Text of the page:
Take the 2-minute tour ×
Mathematics Stack Exchange is a question and answer site for people studying math at any level and professionals in related fields. It's 100% free, no registration required.

In a related question we discussed raising numbers to powers.

I am interested if anybody knows any results for raising numbers to irrational powers.

For instance, we can easily show that there exists an irrational number raised to an irrational power such that the result is a rational number. Observe ${\sqrt 2 ^ {\sqrt 2}}$. Since we do not know if ${\sqrt 2 ^ {\sqrt 2}}$ is rational or not, there are two cases.

  1. ${\sqrt 2 ^ {\sqrt 2}}$ is rational, and we are finished.

  2. ${\sqrt 2 ^ {\sqrt 2}}$ is irrational, but if we raise it by ${\sqrt 2}$ again, we can see that $$\left ( \sqrt 2 ^ \sqrt 2 \right ) ^ \sqrt 2 = \sqrt 2 ^ {\sqrt 2 \cdot \sqrt 2} = \sqrt 2 ^ 2 = 2.$$

Either way, we have shown that there exists an irrational number raised to an irrational power such that the result is rational.

Can more be said about raising irrational numbers to irrational powers?

share|improve this question
1  
Notice that $a^{b^c}$ usually denotes $a^{(b^c)}$ and not $(a^b)^c$. –  Rasmus Aug 16 '10 at 12:12
6  
The Gelfond–Schneider theorem will be of interest. –  anon Aug 16 '10 at 12:19
    
Rasmus, fixed my obvious disregard to top-down versus bottom-up. –  Joshua Shane Liberman Aug 16 '10 at 12:19
    
The Gelfond-Schneider theorem is exactly the kind of theorem I was looking for. –  Joshua Shane Liberman Aug 16 '10 at 21:27
add comment

3 Answers

up vote 4 down vote accepted

Some examples:

  • Eulers Identity $e^{i \pi} + 1 = 0$

  • Gelfond-Schneider Constant: $2^\sqrt{2} = 2.66514414269022518865\cdots$ is trancendental by Gelfond-Schneider.

  • $i^i = 0.2078795763507619085469556198\cdots$ is also trancendental

  • Ramanujan constant: $e^{\pi \sqrt{163}} = 62537412640768743.999999999999250072597\cdots$.

  • $e^\gamma$ where $\gamma$ is the Euler–Mascheroni constant. (okay nobody has proved it's irrational yet, but surely is)

share|improve this answer
7  
BTW, $i^i = e^{-\pi/2}$. –  KennyTM Aug 16 '10 at 12:37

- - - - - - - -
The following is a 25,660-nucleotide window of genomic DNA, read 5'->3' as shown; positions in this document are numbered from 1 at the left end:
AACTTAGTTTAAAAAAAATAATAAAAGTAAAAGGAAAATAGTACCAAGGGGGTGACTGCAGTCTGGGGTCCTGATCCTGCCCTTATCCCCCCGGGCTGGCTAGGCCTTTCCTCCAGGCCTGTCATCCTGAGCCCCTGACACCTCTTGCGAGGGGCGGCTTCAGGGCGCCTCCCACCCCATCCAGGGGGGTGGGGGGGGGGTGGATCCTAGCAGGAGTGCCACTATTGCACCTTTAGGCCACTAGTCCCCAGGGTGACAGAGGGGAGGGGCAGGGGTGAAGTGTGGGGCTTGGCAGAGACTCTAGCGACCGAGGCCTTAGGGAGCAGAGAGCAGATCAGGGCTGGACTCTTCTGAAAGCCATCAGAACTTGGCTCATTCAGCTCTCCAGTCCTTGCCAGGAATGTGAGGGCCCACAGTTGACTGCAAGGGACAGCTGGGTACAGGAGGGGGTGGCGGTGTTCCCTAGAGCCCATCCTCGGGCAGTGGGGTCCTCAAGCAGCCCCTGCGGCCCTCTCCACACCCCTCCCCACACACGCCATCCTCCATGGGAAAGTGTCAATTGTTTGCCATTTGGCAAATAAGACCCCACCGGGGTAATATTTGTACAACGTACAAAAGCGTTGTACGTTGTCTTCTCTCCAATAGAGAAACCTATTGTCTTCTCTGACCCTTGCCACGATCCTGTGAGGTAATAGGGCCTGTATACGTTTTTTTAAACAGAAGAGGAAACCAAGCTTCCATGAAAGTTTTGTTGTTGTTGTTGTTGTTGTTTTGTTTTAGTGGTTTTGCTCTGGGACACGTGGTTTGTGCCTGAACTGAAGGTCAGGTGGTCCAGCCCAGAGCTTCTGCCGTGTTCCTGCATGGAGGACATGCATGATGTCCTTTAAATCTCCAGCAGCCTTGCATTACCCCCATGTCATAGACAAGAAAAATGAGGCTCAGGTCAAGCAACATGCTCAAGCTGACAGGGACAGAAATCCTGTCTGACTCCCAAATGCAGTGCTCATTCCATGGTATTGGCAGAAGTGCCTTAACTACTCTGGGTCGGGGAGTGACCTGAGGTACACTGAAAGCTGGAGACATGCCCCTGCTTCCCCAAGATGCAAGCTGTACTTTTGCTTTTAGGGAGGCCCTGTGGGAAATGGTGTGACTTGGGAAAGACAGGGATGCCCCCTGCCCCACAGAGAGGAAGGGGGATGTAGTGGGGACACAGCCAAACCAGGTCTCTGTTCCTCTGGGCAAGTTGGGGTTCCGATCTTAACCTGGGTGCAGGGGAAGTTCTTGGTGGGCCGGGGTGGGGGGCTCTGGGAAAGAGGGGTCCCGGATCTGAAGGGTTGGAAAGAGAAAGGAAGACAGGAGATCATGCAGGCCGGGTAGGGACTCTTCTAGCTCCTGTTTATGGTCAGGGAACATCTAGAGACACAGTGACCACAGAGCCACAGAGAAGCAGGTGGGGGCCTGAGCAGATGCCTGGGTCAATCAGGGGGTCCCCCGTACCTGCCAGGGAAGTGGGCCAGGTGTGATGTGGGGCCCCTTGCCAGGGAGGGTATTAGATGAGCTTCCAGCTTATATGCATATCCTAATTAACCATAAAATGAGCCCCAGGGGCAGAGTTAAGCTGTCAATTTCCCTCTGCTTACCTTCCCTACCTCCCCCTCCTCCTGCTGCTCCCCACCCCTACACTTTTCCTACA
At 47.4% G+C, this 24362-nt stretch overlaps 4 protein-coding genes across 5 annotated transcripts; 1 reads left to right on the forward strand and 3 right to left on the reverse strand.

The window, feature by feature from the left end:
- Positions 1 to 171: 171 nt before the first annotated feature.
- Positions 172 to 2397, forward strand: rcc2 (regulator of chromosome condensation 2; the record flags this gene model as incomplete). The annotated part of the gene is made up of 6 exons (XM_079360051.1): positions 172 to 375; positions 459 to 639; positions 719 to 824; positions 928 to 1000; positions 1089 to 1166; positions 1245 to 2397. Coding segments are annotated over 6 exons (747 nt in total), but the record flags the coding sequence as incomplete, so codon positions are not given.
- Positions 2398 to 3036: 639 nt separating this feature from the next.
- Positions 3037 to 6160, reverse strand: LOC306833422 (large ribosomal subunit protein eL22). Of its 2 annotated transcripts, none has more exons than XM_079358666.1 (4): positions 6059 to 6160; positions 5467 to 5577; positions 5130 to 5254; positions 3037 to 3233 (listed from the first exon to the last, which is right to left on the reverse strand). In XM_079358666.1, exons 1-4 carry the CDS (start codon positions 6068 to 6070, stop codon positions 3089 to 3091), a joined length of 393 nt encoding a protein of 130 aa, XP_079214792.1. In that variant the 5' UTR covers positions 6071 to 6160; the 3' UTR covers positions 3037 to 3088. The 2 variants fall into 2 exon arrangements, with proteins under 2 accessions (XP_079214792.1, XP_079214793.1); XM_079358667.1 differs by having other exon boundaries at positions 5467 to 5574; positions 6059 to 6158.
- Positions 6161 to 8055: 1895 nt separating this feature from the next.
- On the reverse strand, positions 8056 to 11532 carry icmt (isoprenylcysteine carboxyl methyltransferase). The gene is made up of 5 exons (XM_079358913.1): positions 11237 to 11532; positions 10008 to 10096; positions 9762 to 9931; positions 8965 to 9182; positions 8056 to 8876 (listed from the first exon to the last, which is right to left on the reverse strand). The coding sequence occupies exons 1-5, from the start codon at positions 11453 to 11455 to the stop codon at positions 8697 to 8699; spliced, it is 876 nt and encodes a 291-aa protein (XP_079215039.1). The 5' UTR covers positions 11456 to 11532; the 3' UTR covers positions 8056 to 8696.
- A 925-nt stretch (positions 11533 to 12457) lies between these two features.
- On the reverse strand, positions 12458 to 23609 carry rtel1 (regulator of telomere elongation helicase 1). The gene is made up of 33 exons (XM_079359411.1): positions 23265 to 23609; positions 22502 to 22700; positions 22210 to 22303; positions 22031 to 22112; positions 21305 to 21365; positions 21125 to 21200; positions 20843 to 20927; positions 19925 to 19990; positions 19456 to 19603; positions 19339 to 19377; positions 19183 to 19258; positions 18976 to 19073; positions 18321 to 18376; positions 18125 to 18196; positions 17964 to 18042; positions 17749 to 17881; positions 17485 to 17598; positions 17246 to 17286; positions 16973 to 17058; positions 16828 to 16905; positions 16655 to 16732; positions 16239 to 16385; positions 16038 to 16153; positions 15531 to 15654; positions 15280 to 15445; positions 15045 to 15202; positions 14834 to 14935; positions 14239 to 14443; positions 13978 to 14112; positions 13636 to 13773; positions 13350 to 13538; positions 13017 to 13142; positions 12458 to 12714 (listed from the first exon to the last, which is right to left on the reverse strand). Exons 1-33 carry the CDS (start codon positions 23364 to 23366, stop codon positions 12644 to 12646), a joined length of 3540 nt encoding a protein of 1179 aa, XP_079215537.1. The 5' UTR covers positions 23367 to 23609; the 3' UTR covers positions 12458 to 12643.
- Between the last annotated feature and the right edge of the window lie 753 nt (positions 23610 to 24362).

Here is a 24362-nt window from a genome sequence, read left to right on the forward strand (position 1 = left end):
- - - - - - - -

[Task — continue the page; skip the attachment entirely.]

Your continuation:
1  
KennyTM, That's a really nice quick way to explain why $i^i$ is a real number. –  anon Aug 16 '10 at 12:39
    
"okay nobody has proved it's irrational yet, but surely is" $$\gamma = \sum\limits_{n = 2}^{ + \infty } {{{\left( { - 1} \right)}^n}\frac{{\zeta \left( n \right)}}{n}} $$ I would also be surprised. –  Pedro Tamaroff Aug 10 '12 at 2:35
add comment

Forgive my lack of knowledge of how to correctly implement equations in TeX! I always particularly liked that...

$e^{\pi} - \pi = 19.9990999791894757672664\cdots$

I think it would also be possible to prove that result is transcendental as well. The two cases being $e^{\pi}$ is transcendental or $e^{\pi}$ isn't. The difference of a non-transcendental number and a transcendental number is transcendental, and the only time the difference of two transcendental numbers wouldn't be transcendental is when you could extract the second from the first - That is to say, you could find some non-transcendental $x$ that would satisfy $e^{\pi} = x + \pi$

Unfortunately, my formal proof skills are not what they once were. I'm sure this is trivial, and really the result isn't even that close to 20. But I always liked it :)

share|improve this answer
    
great example feel free to add it to my list, which I have made community wiki so that you should be able to. 19.9990999791894757672664... –  anon Aug 16 '10 at 12:48
    
I'm going to figure out how to add TeX to my posts, then I'll correct this and add to the comm :) –  JBirch Aug 16 '10 at 12:51
    
I'm sorry to say that I don't have the ability to edit your community wiki. Sorry to be a burden, but until I earn my reputation here, you'll have to add it to your entry yourself :) –  JBirch Aug 16 '10 at 12:59
add comment

If a is an algebraic number other than 0, 1, or -1, then whenever you raise it to an irrational algebraic number, the result is transcendental by the Gelfond–Schneider theorem.

share|improve this answer
add comment

Your Answer

 
discard

By posting your answer, you agree to the privacy policy and terms of service.

Not the answer you're looking for? Browse other questions tagged or ask your own question.